Suspension of MPs: the rules, and the powers of presiding officers

Source: The post is based on the article “Suspension of MPs: the rules, and the powers of presiding officers” published in Indian Express on 29th July 2022.

What is the News?

The two houses of Parliament have suspended 27 MPs between them. The Rajya Sabha suspensions are for the remaining part of this week and those from Lok Sabha are for the rest of the session.

Who do MPs disrupt Parliament?

There are four broad reasons leading to disorder in legislatures: 1) Lack of time available to MPs for raising important matters, 2) Unresponsive attitude of the government and retaliatory posture by Treasury benches, 3) deliberate disruption by parties for political or publicity purposes and 4) absence of prompt action against MPs disrupting parliamentary proceedings.

Who can suspend MPs for disruption?

Rules for ensuring the smooth functioning of Parliament have been unchanged since 1952. 

First, the presiding officers can direct an MP to withdraw from the House for any disorderly conduct. If the MP continues disrupting the House, the presiding officer can “name” the legislator. After that, the House can move a motion to suspend the MP until the end of the session. These powers are common to the presiding officers of both Houses.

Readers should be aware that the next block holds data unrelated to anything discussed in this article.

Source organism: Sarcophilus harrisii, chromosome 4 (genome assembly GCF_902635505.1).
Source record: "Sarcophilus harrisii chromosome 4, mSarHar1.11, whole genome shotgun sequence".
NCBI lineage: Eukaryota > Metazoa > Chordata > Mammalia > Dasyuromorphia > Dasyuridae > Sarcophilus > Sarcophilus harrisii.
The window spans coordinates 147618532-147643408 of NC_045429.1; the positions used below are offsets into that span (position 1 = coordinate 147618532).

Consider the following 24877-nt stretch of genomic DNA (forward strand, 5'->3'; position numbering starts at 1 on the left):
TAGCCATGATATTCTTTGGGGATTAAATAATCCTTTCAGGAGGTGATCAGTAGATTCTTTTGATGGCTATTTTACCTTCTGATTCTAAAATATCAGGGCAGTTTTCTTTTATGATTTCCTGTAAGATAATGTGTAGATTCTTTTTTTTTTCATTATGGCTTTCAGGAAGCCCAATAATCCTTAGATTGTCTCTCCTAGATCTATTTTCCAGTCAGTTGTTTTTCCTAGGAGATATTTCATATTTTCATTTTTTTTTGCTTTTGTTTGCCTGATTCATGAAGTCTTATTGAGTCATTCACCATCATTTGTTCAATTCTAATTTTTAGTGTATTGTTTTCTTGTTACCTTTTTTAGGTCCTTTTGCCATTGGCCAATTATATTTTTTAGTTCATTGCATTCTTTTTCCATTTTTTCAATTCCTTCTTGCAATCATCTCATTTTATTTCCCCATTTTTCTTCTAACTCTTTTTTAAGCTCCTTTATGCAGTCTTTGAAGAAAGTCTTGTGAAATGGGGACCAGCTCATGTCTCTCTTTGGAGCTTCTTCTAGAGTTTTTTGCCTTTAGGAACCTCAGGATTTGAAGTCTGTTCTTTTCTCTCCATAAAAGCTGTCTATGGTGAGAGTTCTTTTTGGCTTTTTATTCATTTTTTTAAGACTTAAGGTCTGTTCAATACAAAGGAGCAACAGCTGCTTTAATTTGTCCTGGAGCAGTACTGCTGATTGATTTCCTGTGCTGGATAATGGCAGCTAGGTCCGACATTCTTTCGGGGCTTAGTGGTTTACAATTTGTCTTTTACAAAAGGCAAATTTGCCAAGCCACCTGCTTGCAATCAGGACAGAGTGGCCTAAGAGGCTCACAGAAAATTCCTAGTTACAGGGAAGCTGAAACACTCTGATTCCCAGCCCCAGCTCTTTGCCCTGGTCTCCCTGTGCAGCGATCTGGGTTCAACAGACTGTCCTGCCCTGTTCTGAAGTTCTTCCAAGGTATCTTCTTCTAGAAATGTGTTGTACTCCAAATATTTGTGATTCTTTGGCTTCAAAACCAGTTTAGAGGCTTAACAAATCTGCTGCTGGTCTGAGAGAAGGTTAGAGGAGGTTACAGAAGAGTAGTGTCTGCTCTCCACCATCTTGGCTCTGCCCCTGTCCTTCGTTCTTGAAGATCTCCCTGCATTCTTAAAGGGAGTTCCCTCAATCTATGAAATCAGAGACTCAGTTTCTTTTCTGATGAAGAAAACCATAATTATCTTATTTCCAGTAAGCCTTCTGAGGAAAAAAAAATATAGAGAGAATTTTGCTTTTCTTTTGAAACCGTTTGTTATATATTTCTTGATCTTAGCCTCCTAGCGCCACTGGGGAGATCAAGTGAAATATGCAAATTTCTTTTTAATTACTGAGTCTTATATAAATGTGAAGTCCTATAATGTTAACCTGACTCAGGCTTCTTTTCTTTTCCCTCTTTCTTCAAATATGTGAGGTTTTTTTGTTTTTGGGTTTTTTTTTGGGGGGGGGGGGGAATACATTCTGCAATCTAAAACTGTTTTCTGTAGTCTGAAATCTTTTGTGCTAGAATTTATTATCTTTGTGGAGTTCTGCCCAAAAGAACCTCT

However, in 2001, Lok Sabha changed its rules to give the Speaker more powers. As per this new rule, the Speaker can “name” an MP, who shall then automatically stand suspended for five days or the remaining part of the session. This rule removes the need for the House to pass a motion for suspension. 

Rajya Sabha has not incorporated this provision in its procedures.

Can courts intervene in a matter of suspension of MPs?

Article 122 of the Constitution says parliamentary proceedings cannot be questioned before a court: 

However, in some cases, courts have intervened in the procedural functioning of legislatures. For example, the Maharashtra Legislative Assembly passed a resolution in its 2021 Monsoon Session suspending 12 MLAs for a year.

The matter came before the Supreme Court which held that the resolution was ineffective in law beyond the remainder of the Monsoon Session.

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